One thing I learned from my mother and stepfather was to open my arms to anyone, no matter their circumstances.  Thanksgiving Day was a celebration that could include the oddest assortment of people.  The large city is a place of open arms, unlike say, an Arlington, Virginia, where people passing by jogging will greet you with a compulsory Good Morning, but gossip about and judge you with distrust otherwise.  In Los Angeles, I lived above a man who must have been a Voudon priest for the sound of shrieking chickens and the sudden silence that followed their demise.  My neighbor Linda next door would often invite herself over, even once unexpectedly inviting herself and her husband to dine with my domestic partner Rod and I.  On Marble Hill in New York, my first neighborhood in that city, the stoop was meeting ground for neighbors.  There were Chrissie and Ellie, two cigarette-smoking 14-year-old going-on-adult women, who preferred my company, and my roommate Liz’s, to their own parents.  There was Peanut, who came to visit his brother Wolf, who was eventually convicted for the murder of a young Yale graduate (I harbored doubt about his guilt).  There was Henry, one of the most beautiful men I ever knew, in temperament and heart, gunned down the day he tried to prevent a robbery at the cleaner’s across the street.  There was Michael from Jamaica, who first found my disfavor after he beat his pregnant wife because of the news that the child was not his, and then later suffered a gunshot wound to the leg in his own apartment.  Joe, who had worked for a sculpture factory and created plastilene figures of young girls clad only in T-shirts and socks (probably of his daughter whom he no longer lived with), disappeared after pulling the trigger of the gun.  Michael assured me that Joe was only examining the gun when it went off accidently.  My suspicion, though, was that it had something to do with the business they were engaged in selling cocaine.  And there was a younger Michael, a native of New York, who eventually relocated to the South Bronx to live with the “mother of [his] child” (I never did learn her name).  He only had to warn me once not to visit him where he lived, as I would learn the inhospitality of the neighborhood in ways I would not want to see.  Our relationship was particularly close as he seemed to like the company of older gay men.  Mark and Denise and Michael and Phyllis were perhaps our closest friends in the complex.  Mark was a fantastic story teller.  I never challenged his stories because I could never hear enough from him.  Only Mark could tell you that on a cold winter night during a drug experience he descended to the bottom of the Spuyten Duyvil, the connecting waterway between the Harlem and Hudson Rivers, a treacherous stretch for its swift currents, in his underwear and resurfaced with ice cycles in his hair (and live to tell it!).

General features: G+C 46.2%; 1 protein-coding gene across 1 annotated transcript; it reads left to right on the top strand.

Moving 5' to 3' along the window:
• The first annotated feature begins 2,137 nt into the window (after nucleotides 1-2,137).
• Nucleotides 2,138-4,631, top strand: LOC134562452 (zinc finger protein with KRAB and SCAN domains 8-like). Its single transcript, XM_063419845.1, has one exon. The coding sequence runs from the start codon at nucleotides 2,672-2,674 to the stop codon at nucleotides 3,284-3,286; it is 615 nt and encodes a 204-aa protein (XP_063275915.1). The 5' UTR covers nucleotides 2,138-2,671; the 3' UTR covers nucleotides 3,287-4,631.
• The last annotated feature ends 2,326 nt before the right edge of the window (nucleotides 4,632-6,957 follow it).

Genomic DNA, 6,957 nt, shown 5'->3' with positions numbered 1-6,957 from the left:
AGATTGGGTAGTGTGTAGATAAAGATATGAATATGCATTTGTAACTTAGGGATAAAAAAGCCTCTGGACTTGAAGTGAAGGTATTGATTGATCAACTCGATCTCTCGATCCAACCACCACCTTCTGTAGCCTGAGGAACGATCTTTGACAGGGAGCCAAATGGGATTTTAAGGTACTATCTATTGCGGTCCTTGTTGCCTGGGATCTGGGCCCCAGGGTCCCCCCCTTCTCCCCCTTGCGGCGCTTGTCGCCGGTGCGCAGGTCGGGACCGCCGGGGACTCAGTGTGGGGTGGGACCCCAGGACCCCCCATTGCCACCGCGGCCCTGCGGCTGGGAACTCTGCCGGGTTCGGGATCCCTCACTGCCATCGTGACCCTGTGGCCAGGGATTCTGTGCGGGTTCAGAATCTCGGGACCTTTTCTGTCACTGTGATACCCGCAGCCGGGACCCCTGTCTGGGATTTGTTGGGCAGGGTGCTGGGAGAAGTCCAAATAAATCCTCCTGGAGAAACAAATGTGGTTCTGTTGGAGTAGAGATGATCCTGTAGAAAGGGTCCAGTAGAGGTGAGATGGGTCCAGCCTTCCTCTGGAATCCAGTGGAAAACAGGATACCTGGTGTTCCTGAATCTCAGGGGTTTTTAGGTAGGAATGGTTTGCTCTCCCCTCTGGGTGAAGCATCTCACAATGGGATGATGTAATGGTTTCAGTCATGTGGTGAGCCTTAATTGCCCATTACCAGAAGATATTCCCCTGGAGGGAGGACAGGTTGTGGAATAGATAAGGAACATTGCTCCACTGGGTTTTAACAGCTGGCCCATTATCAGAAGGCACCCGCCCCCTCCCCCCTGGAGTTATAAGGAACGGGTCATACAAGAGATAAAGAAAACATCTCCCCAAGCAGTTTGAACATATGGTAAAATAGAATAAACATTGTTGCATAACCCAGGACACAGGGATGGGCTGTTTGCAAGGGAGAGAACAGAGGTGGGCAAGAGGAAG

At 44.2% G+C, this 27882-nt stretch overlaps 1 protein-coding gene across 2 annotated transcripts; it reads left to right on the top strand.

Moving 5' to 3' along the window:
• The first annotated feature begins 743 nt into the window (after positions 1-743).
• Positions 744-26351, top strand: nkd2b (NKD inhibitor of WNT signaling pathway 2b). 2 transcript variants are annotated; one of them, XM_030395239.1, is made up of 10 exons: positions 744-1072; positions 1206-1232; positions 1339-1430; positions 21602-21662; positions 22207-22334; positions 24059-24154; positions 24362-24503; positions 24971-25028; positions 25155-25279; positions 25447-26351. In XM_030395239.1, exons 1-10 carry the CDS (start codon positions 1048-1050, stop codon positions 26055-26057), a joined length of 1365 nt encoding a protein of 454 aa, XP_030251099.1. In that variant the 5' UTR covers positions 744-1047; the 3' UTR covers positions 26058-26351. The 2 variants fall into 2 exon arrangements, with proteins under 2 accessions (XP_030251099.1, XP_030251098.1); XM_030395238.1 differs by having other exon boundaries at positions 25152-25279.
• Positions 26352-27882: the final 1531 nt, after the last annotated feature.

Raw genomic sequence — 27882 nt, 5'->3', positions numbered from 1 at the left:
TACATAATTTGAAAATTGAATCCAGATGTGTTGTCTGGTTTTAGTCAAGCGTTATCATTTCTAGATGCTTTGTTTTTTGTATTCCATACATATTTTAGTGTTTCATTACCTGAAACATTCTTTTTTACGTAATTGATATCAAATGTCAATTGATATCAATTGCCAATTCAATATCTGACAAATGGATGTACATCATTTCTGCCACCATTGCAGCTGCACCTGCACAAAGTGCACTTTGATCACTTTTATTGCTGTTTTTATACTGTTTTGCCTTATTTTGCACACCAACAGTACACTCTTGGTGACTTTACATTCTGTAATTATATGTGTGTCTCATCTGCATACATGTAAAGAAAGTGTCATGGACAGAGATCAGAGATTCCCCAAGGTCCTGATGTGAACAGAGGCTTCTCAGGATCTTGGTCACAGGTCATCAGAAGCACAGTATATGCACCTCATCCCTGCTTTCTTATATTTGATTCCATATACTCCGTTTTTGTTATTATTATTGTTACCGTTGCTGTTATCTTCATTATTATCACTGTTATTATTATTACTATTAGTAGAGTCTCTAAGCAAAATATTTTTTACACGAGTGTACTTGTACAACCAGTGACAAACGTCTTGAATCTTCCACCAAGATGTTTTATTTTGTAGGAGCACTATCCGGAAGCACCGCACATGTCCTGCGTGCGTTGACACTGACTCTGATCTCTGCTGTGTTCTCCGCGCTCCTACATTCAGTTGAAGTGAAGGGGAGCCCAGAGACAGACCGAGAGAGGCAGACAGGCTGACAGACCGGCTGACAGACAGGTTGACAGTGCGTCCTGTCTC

Any community is open to a myriad number of sins.  I look with disbelief at a banner in my Tenderloin neighborhood affixed to a lamppost: “409 Historic Buildings / Downtown Tenderloin Historic District / Yeah, We Are Proud.”  With all the number of years of lived experience behind me, I know that the sins of the street are too numerous in my neighborhood.  The streets here are a living organism of incredible vibrancy and decay.  People mill about at street corners always looking both ways.  They speak to each other with broken glances in the direction of their conversation.  People dive through trash cans, sell and buy drugs, look each other up and down and say hello to the  unwary stranger, scream and fight each other, challenge automobile traffic, sell their meagre possessions on the sidewalk, ask for handouts and move constantly as if movement itself will effect some chance of better luck.  But this is not new.  Nineteenth century America is rife with literary and artistic anecdotes about fraud, malice, murder, and mayhem.  Contrary to Donna Dolore’s assertion following BDSM shoots, “I would leave a shoot feeling really invigorated, a stronger person.  It made me see what my body was capable of.” (Caitlin Donohue, “Because the Princess Says So,” San Francisco Bay Guardian, September 21-27, 2011, page 24), I seek fortification away from where I live.  (Note: in deference to SM, I have an incredibly gifted friend in New York named Barbara Nitke who has been shooting photographs of the SM scene for over ten years.  I have learned through her work alone that SM offers pleasure, immersion, and transcendence.)  But I cannot seek the immersive here in the hood, while physical escape is the only transcendence I hope to find.  I no longer embrace humanity the way I once did, be it because of age or fear or lack of confidence in humanity.  I do not engage the Tenderloin at all.